Thursday, September 10, 2015

Hacking and bending Spark Standalone's execution model

Hi all,

After switching from working with a YARN Spark cluster to a Standalone spark cluster, we've encountered some resource management problems,
Our main goal was to run multiple jobs on the cluster that will share the resources and will be in maximum resource utilization.

A bit about the environment, we were running our Spark cluster on Amazon's EMR, and we switched to running the standalone cluster on simple EC2 servers.

The logical thing that we knew was the next architectural explanation:
- There is a Master server: r3.xlarge (ec2 instance type) that controls the cluster.
- Core - the server on with the Spark "Driver" program would run on.
- Multiple Slaves (which are called also "Executors") r3.xlarge too. 

It changed a bit in the standalone cluster, only the "Core" component was dropped, all of the other things stayed the same.
Each Executor had a certain amount of physical cores (CPUs), 4 in the case of r3.xlarge and we would request in "spark-submit" the amount of executors we want, and got the product of Executors * CPUs. (via the parmeters: "--num-executors" and "--executor-cores")

All was great... 
If we took a deep dive to the structure of a single slave machine we would see:

The spark "Worker" is the whole machine, it has 4 cores (CPU's), and a total memory of 31GB (in the case of r3.xlarge).
Again sounds great by now....The topology of the Spark Standalone cluster looks like this now:

One master, many slave machines (workers), and each worker has 4 cores. Each worker also has it's RAM memory, in our case like we said 31GB.

Here comes the problem when we needed to execute multiple Spark applications on the same cluster and share the resources (note that different applications may require different amount of cores and memory).

Let's talk about an example with real numbers, We have a cluster of 10 machines (workers), each has 4 cores, so in total we have 40 cores.
In "spark-submit" in standalone mode, you can pass "--total-executor-cores" parameter which actually means how many cores you require from the whole cluster.
(I quote from - - : "You can also pass an option --total-executor-cores <numCores> to control the number of cores that spark-shell uses on the cluster.")

So what happened when we requested the next settings, an application that wants 12 cores, with 12GB of memory per executor (via "--executor-memory")?
You would expect that the reasonable outcome would be that the scheduler will take 3 workers, each with 4 cores, and each with 12GB, and would run all 12 cores in a dense way...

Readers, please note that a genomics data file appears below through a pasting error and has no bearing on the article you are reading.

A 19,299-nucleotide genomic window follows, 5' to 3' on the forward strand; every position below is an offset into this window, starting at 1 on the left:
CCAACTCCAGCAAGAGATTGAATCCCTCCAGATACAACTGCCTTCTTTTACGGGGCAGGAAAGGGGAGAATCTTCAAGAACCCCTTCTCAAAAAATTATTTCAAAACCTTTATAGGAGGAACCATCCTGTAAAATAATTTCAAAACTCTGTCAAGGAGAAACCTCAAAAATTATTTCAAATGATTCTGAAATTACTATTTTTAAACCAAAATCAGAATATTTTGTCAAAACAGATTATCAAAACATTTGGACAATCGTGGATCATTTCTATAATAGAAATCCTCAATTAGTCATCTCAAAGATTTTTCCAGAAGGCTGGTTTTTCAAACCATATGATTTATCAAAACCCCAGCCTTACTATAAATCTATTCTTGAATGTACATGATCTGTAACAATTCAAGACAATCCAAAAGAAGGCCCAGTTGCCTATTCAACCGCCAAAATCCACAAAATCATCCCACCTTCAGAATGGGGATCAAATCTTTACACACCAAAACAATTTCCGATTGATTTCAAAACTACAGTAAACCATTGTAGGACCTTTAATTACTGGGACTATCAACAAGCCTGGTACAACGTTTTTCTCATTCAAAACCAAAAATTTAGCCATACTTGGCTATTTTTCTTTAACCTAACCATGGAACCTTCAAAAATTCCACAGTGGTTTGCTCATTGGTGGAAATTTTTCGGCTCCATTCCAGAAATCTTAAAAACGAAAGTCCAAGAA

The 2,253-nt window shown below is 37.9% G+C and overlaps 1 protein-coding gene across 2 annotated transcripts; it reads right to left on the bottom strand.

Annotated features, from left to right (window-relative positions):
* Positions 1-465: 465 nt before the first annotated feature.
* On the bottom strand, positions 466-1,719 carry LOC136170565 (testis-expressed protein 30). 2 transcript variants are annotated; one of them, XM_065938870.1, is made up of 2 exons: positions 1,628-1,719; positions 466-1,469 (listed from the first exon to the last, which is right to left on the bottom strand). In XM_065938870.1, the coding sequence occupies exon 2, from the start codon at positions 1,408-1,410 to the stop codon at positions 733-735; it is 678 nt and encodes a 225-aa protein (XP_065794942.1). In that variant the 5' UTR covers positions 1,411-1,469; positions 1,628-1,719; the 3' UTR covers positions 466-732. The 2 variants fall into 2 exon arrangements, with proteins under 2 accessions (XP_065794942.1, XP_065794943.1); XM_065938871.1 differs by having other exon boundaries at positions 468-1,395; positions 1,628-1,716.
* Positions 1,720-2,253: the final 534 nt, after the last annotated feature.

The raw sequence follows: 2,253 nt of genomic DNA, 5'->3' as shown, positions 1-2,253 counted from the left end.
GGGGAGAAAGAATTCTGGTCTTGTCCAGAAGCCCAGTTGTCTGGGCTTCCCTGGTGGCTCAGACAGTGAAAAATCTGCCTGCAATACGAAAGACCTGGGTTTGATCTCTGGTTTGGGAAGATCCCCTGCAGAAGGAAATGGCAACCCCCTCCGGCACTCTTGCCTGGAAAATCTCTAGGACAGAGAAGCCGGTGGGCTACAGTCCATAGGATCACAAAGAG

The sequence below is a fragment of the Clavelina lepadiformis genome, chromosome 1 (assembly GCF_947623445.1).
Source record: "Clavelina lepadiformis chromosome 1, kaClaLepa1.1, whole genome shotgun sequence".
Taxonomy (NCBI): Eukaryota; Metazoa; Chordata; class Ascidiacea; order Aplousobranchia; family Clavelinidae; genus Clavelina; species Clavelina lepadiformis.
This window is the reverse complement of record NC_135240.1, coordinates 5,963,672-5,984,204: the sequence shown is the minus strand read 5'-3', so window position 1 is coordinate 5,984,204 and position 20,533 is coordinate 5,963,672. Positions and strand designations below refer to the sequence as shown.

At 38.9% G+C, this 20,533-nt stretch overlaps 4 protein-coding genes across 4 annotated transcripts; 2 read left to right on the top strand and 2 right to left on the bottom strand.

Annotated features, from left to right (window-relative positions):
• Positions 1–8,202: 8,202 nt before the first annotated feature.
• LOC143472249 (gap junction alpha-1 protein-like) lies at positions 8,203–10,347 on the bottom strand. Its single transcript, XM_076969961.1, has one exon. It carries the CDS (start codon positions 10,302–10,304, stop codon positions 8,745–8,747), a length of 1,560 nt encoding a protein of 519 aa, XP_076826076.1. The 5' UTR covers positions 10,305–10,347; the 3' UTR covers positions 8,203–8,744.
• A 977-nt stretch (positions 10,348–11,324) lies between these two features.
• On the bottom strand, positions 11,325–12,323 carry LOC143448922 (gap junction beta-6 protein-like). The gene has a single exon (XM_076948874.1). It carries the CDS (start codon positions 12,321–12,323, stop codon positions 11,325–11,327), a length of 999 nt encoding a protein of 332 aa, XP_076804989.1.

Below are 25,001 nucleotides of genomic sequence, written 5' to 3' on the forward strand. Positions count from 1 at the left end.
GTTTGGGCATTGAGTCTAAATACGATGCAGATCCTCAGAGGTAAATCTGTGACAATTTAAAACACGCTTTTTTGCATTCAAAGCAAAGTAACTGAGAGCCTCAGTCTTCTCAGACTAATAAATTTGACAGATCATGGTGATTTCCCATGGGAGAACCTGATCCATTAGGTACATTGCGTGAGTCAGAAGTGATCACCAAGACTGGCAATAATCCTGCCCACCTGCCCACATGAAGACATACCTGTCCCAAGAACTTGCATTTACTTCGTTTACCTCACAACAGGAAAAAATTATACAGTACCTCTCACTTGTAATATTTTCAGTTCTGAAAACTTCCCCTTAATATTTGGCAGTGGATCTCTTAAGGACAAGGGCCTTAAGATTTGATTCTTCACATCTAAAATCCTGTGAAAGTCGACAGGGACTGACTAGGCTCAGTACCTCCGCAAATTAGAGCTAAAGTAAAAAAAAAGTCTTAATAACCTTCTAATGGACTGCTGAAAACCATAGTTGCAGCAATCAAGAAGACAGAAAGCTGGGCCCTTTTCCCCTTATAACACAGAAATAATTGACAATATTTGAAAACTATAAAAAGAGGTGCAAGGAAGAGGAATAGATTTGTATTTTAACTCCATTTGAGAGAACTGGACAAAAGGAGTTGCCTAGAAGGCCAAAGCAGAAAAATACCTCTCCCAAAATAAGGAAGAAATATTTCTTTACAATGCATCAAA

But that was not the situation, what actually happened that it had spread out all of the wanted cores throughout the whole cluster, and caught all of the machines, 
so we had a core per slave, and 2 slave with 2 cores.
The biggest problem was that on each "Executor" it caught up 12GB of RAM, and the no other applications could run because maybe the "cores" were free, but there was no RAM memory left for more applications.

We had to find a workaround, so we came up with the next solution, we've changed the default settings in the file "$SPARK_HOME/conf/" in the next parameters:
SPARK_WORKER_INSTANCES (defaults to 1) -> 4
SPARK_WORKER_CORES (default to 4) -> 1

So instead of looking a slave (single physical machine) as a worker, we switched it to having 4 workers with 1 core (CPU) per worker, which gave us the next architecture per slave - Let's call it "Hacked":

And the new cluster topology looks like this:

We no longer look at the cluster as a bunch of slave machines, that each one of them is a worker with multiple cores, but, we look at the cluster as a bunch of workers, each with 1 core, and a certain amount of "worker" memory (In our case we defined it to being 7GB per worker, in the parameter called "spark.executor.memory" in the config file we are passing to "spark-submit" via "--config-file" option).

And for those asking about the parameter you can pass that is called: "spark.deploy.spreadOut" and it's default it true, and set it to false, it will try to stack up all of the wanted cores into a single worker! :)

To conclude our solution, we "Hacked" the cluster to being just a bunch of cores, and we request for each application a certain amount of cores, and the memory per core would be what we defined in the config file.

Thanks to my colleague Nizan Grauer, for the assistance of the creative solution and a lot of playing around with configuration of the cluster.

I know that a lot of people found some kinds of workarounds to this problem, 
But I hope this one helps at least one more person to save time!

If i can assist with anything else, please comment below and I'll try to answer :)